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Chapter 11 sees Pip on his second visit to Satis House, and the early introduction of several important characters such as Jaggers and Herbert, who play vital roles in Pip's later life and 'great expectations'.

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Introduction

LOOK AGAIN OVER CHAPTER 11, AND WRITE A DETAILED COMMENTARY ON THIS CHAPTER, FOCUSING PARTICULARLY ON CHARACTER AND FUTURE PLOTS Chapter 11 sees Pip on his second visit to Satis House, and the early introduction of several important characters such as Jaggers and Herbert, who play vital roles in Pip's later life and 'great expectations'. Ms. Havisham's poisoned and hateful mind can be seen through her malicious thoughts that are reflected through her choice of words: 'I am yellow skin and bone'. She has clearly brooded a great deal over her past and has lived the majority of her adult life full of contempt and bitterness for the entire male race. An air of Mystery is given to the fact that we do not actually know the cause of Ms. Havisham'' resentment, all we do know is that she was once to be married, and due to some occurrence or misfortune, the wedding did not take, but everything, from that fateful day, has stayed still. ...read more.

Middle

The dull nonsensical conversations made by the relatives emphasise just how intriguing Ms. Havisham's character is. Her dramatic flairs of speech and over-exaggeration: 'when they lay me dead' captures the readers much more than the repetitive, irrelevant conversation made by the relatives. Ms. Havisham's relations are characterised as being money-greedy, selfish people. Their only reasons for visiting their half-sister is simply for her large fortune and in the hope that they, once she is finally dead, will inherit each large portions of her money. The dreary, dull conversations that seem to have no concluding points underlines the uselessness and narrow-mindedness of these people. Certainly, the descriptions of the relatives are far from flattering: '...so very blank and high was the dead wall of her face'. Dicken's has chosen to make these characters into comic figures. They represent Dicken's view of the majority of middle-high class of society, educated yet still fools. ...read more.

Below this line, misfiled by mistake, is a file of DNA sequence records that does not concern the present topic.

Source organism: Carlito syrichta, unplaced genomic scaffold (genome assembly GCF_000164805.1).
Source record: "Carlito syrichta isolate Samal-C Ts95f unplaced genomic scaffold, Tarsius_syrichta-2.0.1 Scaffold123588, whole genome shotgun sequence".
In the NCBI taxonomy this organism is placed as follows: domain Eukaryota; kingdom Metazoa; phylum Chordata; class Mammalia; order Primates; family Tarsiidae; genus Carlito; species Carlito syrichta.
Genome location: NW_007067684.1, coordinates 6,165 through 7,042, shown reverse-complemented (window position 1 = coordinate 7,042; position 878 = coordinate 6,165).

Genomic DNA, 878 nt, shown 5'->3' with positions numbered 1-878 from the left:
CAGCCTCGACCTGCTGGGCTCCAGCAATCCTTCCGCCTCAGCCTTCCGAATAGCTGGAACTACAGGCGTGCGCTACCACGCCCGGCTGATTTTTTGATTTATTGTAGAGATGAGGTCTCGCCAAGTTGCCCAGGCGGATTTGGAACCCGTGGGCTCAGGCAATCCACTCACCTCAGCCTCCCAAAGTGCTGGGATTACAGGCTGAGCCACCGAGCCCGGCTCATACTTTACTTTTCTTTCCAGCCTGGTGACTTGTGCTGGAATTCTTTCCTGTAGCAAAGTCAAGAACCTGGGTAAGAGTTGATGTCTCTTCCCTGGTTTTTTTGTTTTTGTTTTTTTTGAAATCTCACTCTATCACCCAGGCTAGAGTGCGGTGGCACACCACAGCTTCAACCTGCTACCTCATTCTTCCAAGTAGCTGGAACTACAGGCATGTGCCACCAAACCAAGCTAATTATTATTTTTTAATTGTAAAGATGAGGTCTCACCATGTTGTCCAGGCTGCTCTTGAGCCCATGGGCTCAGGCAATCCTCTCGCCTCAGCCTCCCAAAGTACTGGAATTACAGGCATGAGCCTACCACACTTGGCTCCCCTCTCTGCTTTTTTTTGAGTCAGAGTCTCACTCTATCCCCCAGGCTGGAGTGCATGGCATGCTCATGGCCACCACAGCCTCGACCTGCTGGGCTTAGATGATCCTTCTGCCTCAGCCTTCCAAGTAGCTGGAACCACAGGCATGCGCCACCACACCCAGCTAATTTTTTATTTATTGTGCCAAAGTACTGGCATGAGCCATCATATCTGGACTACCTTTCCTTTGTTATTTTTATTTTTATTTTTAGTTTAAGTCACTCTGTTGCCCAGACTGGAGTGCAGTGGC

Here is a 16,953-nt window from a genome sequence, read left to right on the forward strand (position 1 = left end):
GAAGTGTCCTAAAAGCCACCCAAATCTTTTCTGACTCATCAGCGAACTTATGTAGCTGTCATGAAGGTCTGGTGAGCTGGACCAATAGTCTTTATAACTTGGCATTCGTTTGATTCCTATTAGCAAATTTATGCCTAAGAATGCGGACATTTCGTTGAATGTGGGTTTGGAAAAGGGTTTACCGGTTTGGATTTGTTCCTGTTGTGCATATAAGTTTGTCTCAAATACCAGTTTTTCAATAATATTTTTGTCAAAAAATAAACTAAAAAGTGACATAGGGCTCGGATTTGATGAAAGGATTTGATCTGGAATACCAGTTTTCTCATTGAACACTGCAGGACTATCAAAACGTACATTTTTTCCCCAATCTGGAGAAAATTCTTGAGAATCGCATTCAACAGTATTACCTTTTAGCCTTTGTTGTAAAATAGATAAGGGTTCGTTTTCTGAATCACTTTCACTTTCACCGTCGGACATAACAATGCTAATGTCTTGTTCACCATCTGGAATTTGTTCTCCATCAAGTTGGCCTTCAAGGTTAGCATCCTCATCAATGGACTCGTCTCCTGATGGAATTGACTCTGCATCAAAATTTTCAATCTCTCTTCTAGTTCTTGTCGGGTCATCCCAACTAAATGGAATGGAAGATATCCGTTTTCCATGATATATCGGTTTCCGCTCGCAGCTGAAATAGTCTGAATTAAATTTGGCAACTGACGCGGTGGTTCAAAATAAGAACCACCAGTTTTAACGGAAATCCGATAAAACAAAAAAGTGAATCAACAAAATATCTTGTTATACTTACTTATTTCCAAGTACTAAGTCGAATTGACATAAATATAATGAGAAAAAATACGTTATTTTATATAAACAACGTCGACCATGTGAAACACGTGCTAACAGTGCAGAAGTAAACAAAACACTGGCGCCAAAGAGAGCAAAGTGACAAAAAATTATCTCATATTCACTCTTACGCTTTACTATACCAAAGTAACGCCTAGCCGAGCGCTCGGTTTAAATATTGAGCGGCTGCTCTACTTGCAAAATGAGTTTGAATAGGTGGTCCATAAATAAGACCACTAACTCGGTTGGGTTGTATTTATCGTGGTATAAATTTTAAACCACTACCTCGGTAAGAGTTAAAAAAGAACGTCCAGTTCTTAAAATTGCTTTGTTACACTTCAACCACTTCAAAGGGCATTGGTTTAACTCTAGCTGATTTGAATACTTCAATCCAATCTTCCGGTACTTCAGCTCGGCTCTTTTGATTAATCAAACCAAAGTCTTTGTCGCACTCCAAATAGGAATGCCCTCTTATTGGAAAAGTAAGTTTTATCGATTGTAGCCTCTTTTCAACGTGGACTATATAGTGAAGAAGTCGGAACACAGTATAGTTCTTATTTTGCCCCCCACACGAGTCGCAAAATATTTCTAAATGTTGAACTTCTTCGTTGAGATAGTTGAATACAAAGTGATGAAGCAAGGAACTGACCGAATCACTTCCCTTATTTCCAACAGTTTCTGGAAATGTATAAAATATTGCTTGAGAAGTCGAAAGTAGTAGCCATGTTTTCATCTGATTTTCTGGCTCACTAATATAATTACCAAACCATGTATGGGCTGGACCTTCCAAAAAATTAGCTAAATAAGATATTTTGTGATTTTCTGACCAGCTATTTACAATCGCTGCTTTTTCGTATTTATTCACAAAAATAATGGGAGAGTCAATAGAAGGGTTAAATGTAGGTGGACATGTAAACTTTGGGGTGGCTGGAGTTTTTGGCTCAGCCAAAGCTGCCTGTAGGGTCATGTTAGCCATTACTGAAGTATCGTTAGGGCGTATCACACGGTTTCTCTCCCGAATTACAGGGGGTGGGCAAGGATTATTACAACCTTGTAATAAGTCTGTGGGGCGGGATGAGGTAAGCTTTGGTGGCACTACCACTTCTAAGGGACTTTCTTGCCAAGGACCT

Conclusion

Herbert, 'the Pale young gentleman' is first introduced in this chapter, as an unhealthy boy, with 'pimple on his face' and a 'breaking out at his mouth', yet, his brave attitude and desperation to fight a fair and just battle appeals to the readers. As he says to Pip after he has been so easily defeated: 'That means you have won'. Even Pip is surprised by his moral integrity: 'He was so brave and innocent', his ability to accept defeat and fight an unlikely battle gains respect from the readers, and Herbert is seen as a comical figure at his vain attempts fight back at Pip. He later carries the image of honesty when he is an adult, and represents the gentleman whose of free-spirit, whose cares lie not in money and reputation, but in the happiness of life. In Chapter 11, we are introduced to several new characters and are given distinct and sometimes obvious clues to Pip's later life. They later play a great influence on Pip's thoughts, actions, and journey to become a true gentleman. ...read more.

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